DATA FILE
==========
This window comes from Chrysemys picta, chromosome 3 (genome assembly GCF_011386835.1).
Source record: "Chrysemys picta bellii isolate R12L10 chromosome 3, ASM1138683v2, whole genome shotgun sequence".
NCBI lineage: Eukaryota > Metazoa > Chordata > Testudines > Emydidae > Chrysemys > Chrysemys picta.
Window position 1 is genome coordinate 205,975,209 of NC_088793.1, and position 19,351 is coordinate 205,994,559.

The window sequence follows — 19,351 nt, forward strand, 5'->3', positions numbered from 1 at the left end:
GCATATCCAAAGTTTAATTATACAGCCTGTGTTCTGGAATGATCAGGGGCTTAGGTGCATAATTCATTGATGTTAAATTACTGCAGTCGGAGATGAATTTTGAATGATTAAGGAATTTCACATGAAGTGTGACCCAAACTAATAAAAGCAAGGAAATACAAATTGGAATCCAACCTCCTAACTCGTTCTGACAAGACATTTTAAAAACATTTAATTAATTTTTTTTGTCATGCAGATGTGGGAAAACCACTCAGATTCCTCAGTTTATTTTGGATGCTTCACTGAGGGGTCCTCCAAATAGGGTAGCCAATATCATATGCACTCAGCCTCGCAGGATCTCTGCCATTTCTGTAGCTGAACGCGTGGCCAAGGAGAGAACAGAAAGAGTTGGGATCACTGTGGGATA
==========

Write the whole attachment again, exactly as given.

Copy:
This window comes from Chrysemys picta, chromosome 3 (genome assembly GCF_011386835.1).
Source record: "Chrysemys picta bellii isolate R12L10 chromosome 3, ASM1138683v2, whole genome shotgun sequence".
NCBI lineage: Eukaryota > Metazoa > Chordata > Testudines > Emydidae > Chrysemys > Chrysemys picta.
Window position 1 is genome coordinate 205,975,209 of NC_088793.1, and position 19,351 is coordinate 205,994,559.

The window sequence follows — 19,351 nt, forward strand, 5'->3', positions numbered from 1 at the left end:
GCATATCCAAAGTTTAATTATACAGCCTGTGTTCTGGAATGATCAGGGGCTTAGGTGCATAATTCATTGATGTTAAATTACTGCAGTCGGAGATGAATTTTGAATGATTAAGGAATTTCACATGAAGTGTGACCCAAACTAATAAAAGCAAGGAAATACAAATTGGAATCCAACCTCCTAACTCGTTCTGACAAGACATTTTAAAAACATTTAATTAATTTTTTTTGTCATGCAGATGTGGGAAAACCACTCAGATTCCTCAGTTTATTTTGGATGCTTCACTGAGGGGTCCTCCAAATAGGGTAGCCAATATCATATGCACTCAGCCTCGCAGGATCTCTGCCATTTCTGTAGCTGAACGCGTGGCCAAGGAGAGAACAGAAAGAGTTGGGATCACTGTGGGATA